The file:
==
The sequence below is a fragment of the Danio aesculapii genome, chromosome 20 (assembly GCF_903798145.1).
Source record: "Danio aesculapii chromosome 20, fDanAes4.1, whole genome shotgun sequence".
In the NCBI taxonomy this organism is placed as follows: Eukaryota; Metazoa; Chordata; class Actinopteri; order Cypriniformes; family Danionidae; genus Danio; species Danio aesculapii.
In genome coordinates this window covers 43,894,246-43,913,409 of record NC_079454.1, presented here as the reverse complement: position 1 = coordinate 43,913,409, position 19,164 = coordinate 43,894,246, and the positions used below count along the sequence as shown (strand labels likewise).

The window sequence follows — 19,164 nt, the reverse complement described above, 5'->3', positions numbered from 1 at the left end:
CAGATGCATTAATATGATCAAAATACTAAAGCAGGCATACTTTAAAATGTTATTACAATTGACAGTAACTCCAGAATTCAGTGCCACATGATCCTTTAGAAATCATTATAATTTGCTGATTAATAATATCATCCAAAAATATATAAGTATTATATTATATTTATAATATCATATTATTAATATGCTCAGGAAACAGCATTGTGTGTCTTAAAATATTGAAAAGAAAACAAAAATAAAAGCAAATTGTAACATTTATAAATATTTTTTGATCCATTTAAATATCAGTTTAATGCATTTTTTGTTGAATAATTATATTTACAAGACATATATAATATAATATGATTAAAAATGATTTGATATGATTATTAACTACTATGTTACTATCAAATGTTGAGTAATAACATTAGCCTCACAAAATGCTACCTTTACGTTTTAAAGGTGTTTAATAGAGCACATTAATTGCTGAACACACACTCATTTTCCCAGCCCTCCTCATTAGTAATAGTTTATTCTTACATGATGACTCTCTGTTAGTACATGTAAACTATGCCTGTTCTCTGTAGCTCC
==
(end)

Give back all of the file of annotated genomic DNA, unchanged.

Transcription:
The sequence below is a fragment of the Danio aesculapii genome, chromosome 20 (assembly GCF_903798145.1).
Source record: "Danio aesculapii chromosome 20, fDanAes4.1, whole genome shotgun sequence".
In the NCBI taxonomy this organism is placed as follows: Eukaryota; Metazoa; Chordata; class Actinopteri; order Cypriniformes; family Danionidae; genus Danio; species Danio aesculapii.
In genome coordinates this window covers 43,894,246-43,913,409 of record NC_079454.1, presented here as the reverse complement: position 1 = coordinate 43,913,409, position 19,164 = coordinate 43,894,246, and the positions used below count along the sequence as shown (strand labels likewise).

The window sequence follows — 19,164 nt, the reverse complement described above, 5'->3', positions numbered from 1 at the left end:
CAGATGCATTAATATGATCAAAATACTAAAGCAGGCATACTTTAAAATGTTATTACAATTGACAGTAACTCCAGAATTCAGTGCCACATGATCCTTTAGAAATCATTATAATTTGCTGATTAATAATATCATCCAAAAATATATAAGTATTATATTATATTTATAATATCATATTATTAATATGCTCAGGAAACAGCATTGTGTGTCTTAAAATATTGAAAAGAAAACAAAAATAAAAGCAAATTGTAACATTTATAAATATTTTTTGATCCATTTAAATATCAGTTTAATGCATTTTTTGTTGAATAATTATATTTACAAGACATATATAATATAATATGATTAAAAATGATTTGATATGATTATTAACTACTATGTTACTATCAAATGTTGAGTAATAACATTAGCCTCACAAAATGCTACCTTTACGTTTTAAAGGTGTTTAATAGAGCACATTAATTGCTGAACACACACTCATTTTCCCAGCCCTCCTCATTAGTAATAGTTTATTCTTACATGATGACTCTCTGTTAGTACATGTAAACTATGCCTGTTCTCTGTAGCTCC